"The Cinque Terre is a rugged portion of coast on the Italian Riviera. It is in the Liguria region of Italy, to the west of the city of La Spezia. "The Five Lands" comprises five villages: Monterosso al Mare, Vernazza, Corniglia, Manarola, and Riomaggiore. (Wikipedia)" Until a few days ago, I hadn't ever heard of Cinque Terre. When two of my hostel mates said they were going to Cinque Terre, the name alone grabbed my attention. After they told me more I was interested, after looking at a few pictures, I knew I would be missing the CouchSurfing Thanksgiving.
Bas and Eva are lively 18 year old cousins from Holland and California. We've been hanging out for the past few days, having a blast. I was excited to explore Cinque Terre with them and enjoy some local food, wine, and architecture.
Getting up at 9 yesterday morning nearly killed me. After a quick grocery store breakfast, the three of us got to Firenze SMN Station. We got on our first train, headed to La Speiza.
|Eva writing in her journal alongside my "Free Tarot Reading" sign.|
When we arrived at La Speiza, Bas was as disgusted as he was surprised when a drunk dropped his pants in the bathroom and started peeing next to him. Luckily we were shortly underway on the final train to Cinque Terre.
|Can you tell Bas is from Holland?|
|Quite the pair.|
We entered into a tunnel where the ocean teased us through holes. It was blue and magnificent. As soon as we arrived in Riomaggorie we were immediately held captive by the scenery around us.
|My first Mediterranean encounter!|
We hopped off the train, psyched and full of life. Ready to explore. Beautiful. Awesome. Let's go! The towns of Cinque Terre are built into the cliffs so the paths extraordinarily steep and include a lot of stairs. I felt like I was climbing the hills around Florence (only with full pack). The fun started when we got to the hostel only to realize that it wasn't open. In true Italian fashion, no one cared to post on the website and no hours were posted on the door. Thankfully I found another hostel while on Wikipedia, in the next town over, Manarola.
|Under the street there was waterfall.|
Manarola's hostel is all the way (or so we thought) at the top of the hill. After a climb through the town's windy streets, we found the hostel. "Chiuso"… Closed… Sweet. Every place we went was either closed or wanted an exorbitant amount of money. Feeling uneasy about our sleeping situation, I start joking about sleeping in my tent.
|The town of Manarola at sunrise (the next morning).|
|They decorated the hills above the town for Christmas.|
|No wonder Italians only need a small breakfast to start the day.|
Don't you love it when something you've joked about happens? While Eva and Bas went to look at more rooms, I pursued my own agenda. I started up a flight of steps that lead straight up the hill. As I got higher and higher the steps got narrower and more crooked. Once they began looking like an ogre's teeth I found the perfect spot for my tent. When I met back up with them, we went to check out one last room. €80 for one bed? No thanks. My mind was made up – I had a date with Mrs. Mountain.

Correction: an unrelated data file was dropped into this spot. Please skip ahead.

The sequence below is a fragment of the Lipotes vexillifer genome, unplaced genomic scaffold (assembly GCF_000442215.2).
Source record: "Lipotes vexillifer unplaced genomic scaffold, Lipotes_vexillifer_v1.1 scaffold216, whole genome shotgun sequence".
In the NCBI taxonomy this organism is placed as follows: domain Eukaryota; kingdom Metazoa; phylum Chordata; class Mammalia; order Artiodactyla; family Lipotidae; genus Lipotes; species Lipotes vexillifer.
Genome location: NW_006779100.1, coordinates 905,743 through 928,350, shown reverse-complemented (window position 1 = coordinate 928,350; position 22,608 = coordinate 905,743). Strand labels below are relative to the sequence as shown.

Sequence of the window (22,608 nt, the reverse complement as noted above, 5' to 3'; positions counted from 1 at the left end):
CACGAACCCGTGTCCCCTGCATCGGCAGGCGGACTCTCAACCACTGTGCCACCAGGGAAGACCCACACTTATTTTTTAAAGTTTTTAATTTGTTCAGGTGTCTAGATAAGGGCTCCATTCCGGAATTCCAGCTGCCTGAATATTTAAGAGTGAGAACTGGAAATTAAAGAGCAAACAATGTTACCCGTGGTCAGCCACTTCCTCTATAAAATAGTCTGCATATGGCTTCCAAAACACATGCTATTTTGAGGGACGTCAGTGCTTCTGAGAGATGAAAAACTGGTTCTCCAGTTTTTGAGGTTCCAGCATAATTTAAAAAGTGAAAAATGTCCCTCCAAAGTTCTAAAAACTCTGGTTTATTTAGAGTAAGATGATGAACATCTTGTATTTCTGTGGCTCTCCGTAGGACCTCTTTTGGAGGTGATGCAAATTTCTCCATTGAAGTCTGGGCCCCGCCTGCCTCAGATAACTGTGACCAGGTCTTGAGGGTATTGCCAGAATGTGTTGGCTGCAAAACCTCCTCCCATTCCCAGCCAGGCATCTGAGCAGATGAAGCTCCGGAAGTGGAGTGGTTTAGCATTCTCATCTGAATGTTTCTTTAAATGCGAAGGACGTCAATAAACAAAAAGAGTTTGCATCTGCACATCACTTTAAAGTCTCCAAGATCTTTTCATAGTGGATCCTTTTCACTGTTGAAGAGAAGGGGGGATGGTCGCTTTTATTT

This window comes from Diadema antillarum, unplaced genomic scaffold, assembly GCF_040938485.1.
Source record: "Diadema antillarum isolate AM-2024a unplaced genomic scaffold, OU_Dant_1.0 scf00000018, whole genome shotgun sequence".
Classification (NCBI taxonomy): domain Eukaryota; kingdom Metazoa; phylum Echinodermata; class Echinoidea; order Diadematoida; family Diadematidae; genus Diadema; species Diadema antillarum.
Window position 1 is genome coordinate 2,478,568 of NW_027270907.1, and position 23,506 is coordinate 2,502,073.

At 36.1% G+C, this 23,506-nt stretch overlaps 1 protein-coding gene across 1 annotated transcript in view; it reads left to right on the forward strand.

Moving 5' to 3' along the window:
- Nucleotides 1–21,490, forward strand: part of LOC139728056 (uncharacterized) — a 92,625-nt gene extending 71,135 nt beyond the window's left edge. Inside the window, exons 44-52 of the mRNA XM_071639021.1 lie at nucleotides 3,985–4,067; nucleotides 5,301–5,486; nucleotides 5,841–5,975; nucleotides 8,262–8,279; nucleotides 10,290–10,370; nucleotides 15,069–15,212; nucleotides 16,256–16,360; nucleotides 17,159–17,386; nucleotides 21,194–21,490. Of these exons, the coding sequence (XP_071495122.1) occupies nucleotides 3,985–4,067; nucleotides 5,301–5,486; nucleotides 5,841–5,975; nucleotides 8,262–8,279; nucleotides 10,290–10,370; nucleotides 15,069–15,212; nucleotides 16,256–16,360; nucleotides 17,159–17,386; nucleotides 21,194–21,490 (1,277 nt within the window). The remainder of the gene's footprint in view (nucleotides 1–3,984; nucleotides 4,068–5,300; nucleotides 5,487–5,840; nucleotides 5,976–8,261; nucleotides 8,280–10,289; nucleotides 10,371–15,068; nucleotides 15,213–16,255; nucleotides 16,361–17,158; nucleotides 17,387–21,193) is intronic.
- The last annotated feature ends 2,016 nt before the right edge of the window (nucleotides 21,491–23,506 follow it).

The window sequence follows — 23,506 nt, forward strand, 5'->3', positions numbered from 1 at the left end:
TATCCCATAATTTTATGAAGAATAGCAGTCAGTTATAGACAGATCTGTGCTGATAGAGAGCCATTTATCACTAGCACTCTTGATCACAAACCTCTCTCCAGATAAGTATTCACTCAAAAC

|Bas and Ross.|
|You do the math.|
Setting up camp devolved into a dangerous collision of treacherous climbs, bruising falls, and expeditions to find the ultimate spot. Carrying a 35 lb pack up and down slippery stone steps with worn moccasins along a cliff's edge is exhilarating to say the least. This land is used for growing grape vines and most of it wasn't tent (or backpacker) friendly. After a thorough search, we settled for a nice patch of grass, further up the cliff.
|Sunset over Manarola.|
|You could totaly get blown off the path into the ocean.|
|Snug as three goons in a one man tent...|
Setting up the tent went smoothly, despite the darkness and a chilly breeze that was picking up. We squeezed into the tent like clowns in a tiny car and enjoyed some downtime. For dinner we savored a hobo hodgepodge of a cold can of lentils, slices of bread, basil, apples, and oranges. We laughed and carried on, blissfully unaware of events to come.
Take it from me, three backpackers, one sleeping bag, and a one man tent have unfavorable odds against howling sea winds, Italian rain, and 4ºc weather. Despite sleeping in our jackets and huddling together, mother nature taught us a lesson. Poor Bas nearly froze to death, and Eva and I didn't fare much better. In my tent's defense, we would have been fine if we each had a sleeping bag. Between waking up and constant shivering, the three of us collectively managed a normal night's rest.
The morning sun illuminated the side of our tent, along with our weary spirits. As we emerged from the tent, we were greeted with a view so spectacular it made our night not seem so bad. In fear of getting busted we packed up the tent in a jiffy and started our descent. This path was terrifying! I wish the picture showed it better. There was a totally deadly drop off here. Thankfully we all made it down so I can finish writing this blog entry.
|Holy Moly! Good morning!|
|At least our room had a view.|
|Taking down the tent.|
After a night of elemental abuse and spiritual growth we headed back to Florence.
|Happy to be warm on the train.|
Along the way we stopped in Pisa. There wasn't much to see there other than the tower. Failing to be original, we took pictures with the tower "come si deve." I empathize with everyone that has laid in the road gutter to get these shots. Pisa was beautiful. We saw a group of college students protesting higher tuition. Go get 'em!
|The Pisa church compound.|
|If I was taller I'd have better leverage.|
|Now kids, play nice.|
|Weird ninja moves.|
When we got on the final train back to Florence, we all breathed a sigh of relief and had a good laugh. We feel like we've been kicked all over. I can't wait to return to Cinque Terre when it's summer and the hostels are open!
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